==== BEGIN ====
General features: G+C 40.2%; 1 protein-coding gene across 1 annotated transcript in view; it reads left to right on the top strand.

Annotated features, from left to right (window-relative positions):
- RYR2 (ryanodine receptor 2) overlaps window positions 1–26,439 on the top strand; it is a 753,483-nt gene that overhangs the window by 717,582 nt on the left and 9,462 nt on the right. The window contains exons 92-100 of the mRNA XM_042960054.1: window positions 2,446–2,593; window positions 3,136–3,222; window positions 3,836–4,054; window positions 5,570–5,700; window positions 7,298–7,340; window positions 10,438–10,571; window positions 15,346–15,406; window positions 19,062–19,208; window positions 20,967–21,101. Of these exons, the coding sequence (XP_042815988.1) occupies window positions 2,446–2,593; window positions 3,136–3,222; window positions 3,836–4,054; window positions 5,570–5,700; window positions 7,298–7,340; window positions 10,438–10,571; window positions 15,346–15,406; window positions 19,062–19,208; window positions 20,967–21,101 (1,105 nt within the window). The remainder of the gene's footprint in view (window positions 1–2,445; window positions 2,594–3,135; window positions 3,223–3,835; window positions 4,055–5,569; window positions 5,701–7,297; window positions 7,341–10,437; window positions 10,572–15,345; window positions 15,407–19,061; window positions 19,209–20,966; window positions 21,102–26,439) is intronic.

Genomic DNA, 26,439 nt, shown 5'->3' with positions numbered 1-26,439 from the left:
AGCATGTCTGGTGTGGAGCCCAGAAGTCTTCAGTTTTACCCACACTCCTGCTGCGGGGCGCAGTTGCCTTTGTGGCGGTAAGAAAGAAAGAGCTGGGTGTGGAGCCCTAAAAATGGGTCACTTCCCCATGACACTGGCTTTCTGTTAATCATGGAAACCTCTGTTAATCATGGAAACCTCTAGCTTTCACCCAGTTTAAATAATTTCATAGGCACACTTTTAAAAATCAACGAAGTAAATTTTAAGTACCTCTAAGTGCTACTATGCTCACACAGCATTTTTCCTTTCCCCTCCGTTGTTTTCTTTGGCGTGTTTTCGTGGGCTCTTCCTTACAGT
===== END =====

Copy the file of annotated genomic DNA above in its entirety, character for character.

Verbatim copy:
General features: G+C 40.2%; 1 protein-coding gene across 1 annotated transcript in view; it reads left to right on the top strand.

Annotated features, from left to right (window-relative positions):
- RYR2 (ryanodine receptor 2) overlaps window positions 1–26,439 on the top strand; it is a 753,483-nt gene that overhangs the window by 717,582 nt on the left and 9,462 nt on the right. The window contains exons 92-100 of the mRNA XM_042960054.1: window positions 2,446–2,593; window positions 3,136–3,222; window positions 3,836–4,054; window positions 5,570–5,700; window positions 7,298–7,340; window positions 10,438–10,571; window positions 15,346–15,406; window positions 19,062–19,208; window positions 20,967–21,101. Of these exons, the coding sequence (XP_042815988.1) occupies window positions 2,446–2,593; window positions 3,136–3,222; window positions 3,836–4,054; window positions 5,570–5,700; window positions 7,298–7,340; window positions 10,438–10,571; window positions 15,346–15,406; window positions 19,062–19,208; window positions 20,967–21,101 (1,105 nt within the window). The remainder of the gene's footprint in view (window positions 1–2,445; window positions 2,594–3,135; window positions 3,223–3,835; window positions 4,055–5,569; window positions 5,701–7,297; window positions 7,341–10,437; window positions 10,572–15,345; window positions 15,407–19,061; window positions 19,209–20,966; window positions 21,102–26,439) is intronic.

Genomic DNA, 26,439 nt, shown 5'->3' with positions numbered 1-26,439 from the left:
AGCATGTCTGGTGTGGAGCCCAGAAGTCTTCAGTTTTACCCACACTCCTGCTGCGGGGCGCAGTTGCCTTTGTGGCGGTAAGAAAGAAAGAGCTGGGTGTGGAGCCCTAAAAATGGGTCACTTCCCCATGACACTGGCTTTCTGTTAATCATGGAAACCTCTGTTAATCATGGAAACCTCTAGCTTTCACCCAGTTTAAATAATTTCATAGGCACACTTTTAAAAATCAACGAAGTAAATTTTAAGTACCTCTAAGTGCTACTATGCTCACACAGCATTTTTCCTTTCCCCTCCGTTGTTTTCTTTGGCGTGTTTTCGTGGGCTCTTCCTTACAGT